precise localization of individual fluorophores that yields an image resolution of
typically 20-50 nm.
Because the tetrameric nature of IrisFP may create problems in fusion protein
applications, we have developed an advanced, monomeric variant denoted as
mIrisFP, which displays excellent properties as a genetically encoded fluorescence
marker [ 43 ]. Compared with mEosFP, mIrisFP contains four additional mutations:
Ala69Val, Phe173Ser, Lys145Ile, and Tyr189Ala.
In a pulse-chase PALM experiment, green mIrisFP is fused to a protein of interest
and expressed by a living cell. Subsequently, many (typically a few thousand) CCD
camera frames of ~50 ms exposure time are collected. These images are taken with
473-nm light for both excitation and off-switching of the green form of mIrisFP.
In each individual frame, only s small number (~100) of mIrisFP molecules are
detected that have thermally reverted to their fluorescent state (Fig. 8a ). Conse-
quently, their point-spread functions do not overlap, and they can be localized to
within 20-50 nm. The super-resolution PALM image is finally reconstructed from
all the molecular locations in all CCD frames (Fig. 8e ). Later, a sub-ensemble of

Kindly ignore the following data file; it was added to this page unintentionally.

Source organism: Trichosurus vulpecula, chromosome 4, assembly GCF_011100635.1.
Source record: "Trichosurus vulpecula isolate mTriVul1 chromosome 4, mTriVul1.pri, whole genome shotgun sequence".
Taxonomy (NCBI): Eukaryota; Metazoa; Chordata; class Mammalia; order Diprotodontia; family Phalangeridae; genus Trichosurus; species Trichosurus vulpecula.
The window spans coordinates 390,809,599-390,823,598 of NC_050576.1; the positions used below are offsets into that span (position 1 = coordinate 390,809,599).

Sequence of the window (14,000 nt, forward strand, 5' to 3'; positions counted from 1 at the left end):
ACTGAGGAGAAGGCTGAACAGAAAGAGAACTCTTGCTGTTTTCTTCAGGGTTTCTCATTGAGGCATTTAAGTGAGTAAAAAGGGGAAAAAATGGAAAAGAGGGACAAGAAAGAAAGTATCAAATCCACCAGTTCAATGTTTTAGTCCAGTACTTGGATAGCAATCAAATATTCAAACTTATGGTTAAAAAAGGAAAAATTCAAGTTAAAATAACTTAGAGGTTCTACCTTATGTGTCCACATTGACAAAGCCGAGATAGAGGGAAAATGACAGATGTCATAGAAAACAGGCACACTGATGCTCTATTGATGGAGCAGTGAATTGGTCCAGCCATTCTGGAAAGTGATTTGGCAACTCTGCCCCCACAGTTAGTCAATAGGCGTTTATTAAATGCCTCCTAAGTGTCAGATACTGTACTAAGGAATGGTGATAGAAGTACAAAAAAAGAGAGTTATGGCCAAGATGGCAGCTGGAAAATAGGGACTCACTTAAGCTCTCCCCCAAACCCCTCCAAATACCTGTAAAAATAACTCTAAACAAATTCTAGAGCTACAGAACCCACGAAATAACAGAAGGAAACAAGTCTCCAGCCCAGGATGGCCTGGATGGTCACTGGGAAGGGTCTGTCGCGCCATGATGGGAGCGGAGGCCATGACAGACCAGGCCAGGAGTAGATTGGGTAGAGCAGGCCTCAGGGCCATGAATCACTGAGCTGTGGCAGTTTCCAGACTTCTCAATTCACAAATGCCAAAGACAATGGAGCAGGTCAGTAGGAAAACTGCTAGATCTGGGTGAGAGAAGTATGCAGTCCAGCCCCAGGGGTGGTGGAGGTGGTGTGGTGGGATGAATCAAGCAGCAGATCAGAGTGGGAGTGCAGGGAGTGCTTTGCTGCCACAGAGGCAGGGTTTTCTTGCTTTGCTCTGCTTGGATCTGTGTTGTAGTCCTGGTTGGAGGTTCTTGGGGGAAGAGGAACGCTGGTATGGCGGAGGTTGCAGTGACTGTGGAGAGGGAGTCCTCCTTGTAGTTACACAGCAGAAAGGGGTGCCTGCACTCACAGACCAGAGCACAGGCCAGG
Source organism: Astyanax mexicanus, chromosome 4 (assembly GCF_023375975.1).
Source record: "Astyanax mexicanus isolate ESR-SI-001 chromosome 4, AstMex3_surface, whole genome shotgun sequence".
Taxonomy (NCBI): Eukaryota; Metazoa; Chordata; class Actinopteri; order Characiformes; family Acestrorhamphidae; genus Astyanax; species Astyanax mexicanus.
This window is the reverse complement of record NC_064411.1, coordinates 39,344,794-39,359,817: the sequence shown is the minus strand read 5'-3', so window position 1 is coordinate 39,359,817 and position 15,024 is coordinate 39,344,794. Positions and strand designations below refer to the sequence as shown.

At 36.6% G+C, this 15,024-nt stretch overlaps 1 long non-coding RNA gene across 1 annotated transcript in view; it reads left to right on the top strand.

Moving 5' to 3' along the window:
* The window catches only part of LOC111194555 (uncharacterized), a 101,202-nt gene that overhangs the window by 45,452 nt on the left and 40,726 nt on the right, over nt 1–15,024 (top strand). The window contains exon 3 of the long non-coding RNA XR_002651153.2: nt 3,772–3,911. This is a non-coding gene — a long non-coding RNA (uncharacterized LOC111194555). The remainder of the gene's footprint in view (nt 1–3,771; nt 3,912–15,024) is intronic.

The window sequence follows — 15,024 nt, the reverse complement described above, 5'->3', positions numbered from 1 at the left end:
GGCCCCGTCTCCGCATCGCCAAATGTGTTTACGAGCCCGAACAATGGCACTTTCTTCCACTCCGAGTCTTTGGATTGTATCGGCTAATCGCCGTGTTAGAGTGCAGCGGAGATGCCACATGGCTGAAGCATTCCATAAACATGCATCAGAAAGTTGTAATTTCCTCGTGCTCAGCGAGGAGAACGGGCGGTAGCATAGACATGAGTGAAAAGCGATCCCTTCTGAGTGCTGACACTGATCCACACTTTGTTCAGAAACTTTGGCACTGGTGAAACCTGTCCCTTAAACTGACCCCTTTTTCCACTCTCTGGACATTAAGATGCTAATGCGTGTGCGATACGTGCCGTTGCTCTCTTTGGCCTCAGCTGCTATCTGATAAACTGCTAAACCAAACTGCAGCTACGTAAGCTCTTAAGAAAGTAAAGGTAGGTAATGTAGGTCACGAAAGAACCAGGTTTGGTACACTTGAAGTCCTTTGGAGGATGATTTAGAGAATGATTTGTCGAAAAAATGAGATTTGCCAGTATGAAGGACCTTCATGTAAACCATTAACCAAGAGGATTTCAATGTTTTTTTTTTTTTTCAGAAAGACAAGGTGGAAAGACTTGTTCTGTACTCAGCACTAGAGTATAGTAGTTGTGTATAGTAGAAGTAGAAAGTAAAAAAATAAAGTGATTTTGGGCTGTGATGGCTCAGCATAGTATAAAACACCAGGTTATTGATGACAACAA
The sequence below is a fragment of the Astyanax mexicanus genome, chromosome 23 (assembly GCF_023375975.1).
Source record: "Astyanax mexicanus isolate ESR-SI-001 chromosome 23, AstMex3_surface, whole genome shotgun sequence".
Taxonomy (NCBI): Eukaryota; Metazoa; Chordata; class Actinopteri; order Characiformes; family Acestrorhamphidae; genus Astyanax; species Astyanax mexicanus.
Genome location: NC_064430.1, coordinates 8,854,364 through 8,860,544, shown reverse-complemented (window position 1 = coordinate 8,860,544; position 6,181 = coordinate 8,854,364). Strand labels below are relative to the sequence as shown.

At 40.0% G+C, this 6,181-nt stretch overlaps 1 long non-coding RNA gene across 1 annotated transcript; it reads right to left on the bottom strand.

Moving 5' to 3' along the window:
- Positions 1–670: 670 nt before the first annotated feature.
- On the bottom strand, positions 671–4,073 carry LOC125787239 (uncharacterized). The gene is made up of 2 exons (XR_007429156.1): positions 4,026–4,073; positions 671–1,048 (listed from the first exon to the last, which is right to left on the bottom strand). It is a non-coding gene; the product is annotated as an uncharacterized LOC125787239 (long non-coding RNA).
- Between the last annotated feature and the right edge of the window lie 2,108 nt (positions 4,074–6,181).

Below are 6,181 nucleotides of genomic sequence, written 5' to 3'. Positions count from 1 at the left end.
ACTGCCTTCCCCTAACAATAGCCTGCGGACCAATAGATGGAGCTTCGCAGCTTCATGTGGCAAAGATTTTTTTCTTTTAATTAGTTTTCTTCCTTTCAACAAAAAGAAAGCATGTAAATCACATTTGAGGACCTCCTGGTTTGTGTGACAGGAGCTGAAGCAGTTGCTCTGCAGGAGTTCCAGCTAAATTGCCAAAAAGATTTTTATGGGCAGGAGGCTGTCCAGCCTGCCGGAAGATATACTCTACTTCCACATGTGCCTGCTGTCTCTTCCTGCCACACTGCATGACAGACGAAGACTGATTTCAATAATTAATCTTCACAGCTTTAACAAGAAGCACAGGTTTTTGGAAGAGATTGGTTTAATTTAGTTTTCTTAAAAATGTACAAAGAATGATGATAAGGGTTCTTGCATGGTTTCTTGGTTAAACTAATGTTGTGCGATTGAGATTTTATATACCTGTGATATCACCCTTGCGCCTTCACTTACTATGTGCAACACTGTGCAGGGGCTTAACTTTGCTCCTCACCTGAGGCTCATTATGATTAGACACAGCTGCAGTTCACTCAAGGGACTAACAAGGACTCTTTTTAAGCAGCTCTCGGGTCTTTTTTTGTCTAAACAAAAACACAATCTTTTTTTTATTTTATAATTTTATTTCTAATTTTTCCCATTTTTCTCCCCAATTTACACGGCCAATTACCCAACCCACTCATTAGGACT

mIrisFP molecules is photoconverted to the red form by targeted irradiation of a
selected cell region (marked by the violet rectangles) with a pulse of 405-nm light
(Fig. 8b, f ). Migration of the tagged proteins (Fig. 8c ) out of the conversion region
into other regions of the cell can be observed by super-resolution PALM imaging,
now exploiting the photoswitching capability of the red species (Fig. 8d, g ). Individ-
ual frames of the red form are collected with 561-nm light for excitation and
off-switching, and weak 473-nm light is also applied to enhance on-switching of a
few molecules to the red-fluorescent state within each individual camera frame.
Again, all individual frames are combined to yield the super-resolution PALM
image (Fig. 8g ).
In this chapter, we have discussed structure-dynamics-function relationships in FP
marker proteins. This knowledge forms the basis for the continuing rational devel-
opment of these important tools for the life sciences. Further extension of the
color palette toward the near-infrared region would be highly desirable for many
biomedical applications, especially for deep tissue and whole organism imaging.
Additional bathochromic shifts by extension of the conjugated
are limited by the size of the
-can. Additional red shifts may, however, still
be possible by modification of the chromophore environment, for example, by
-stacking of aromatic amino acids. Advances will also be welcome in the area
of photoactivatable proteins. The applicability of green-to-red photoconvertible
FPs is limited by the nonreversible nature of photoconversion, and reversibly
photoswitching FPs are not visible in their off state. New highlighters such as
IrisFP, which combine the two modes of photoactivation, may alleviate these
drawbacks. The capability of performing multiple phototransformations will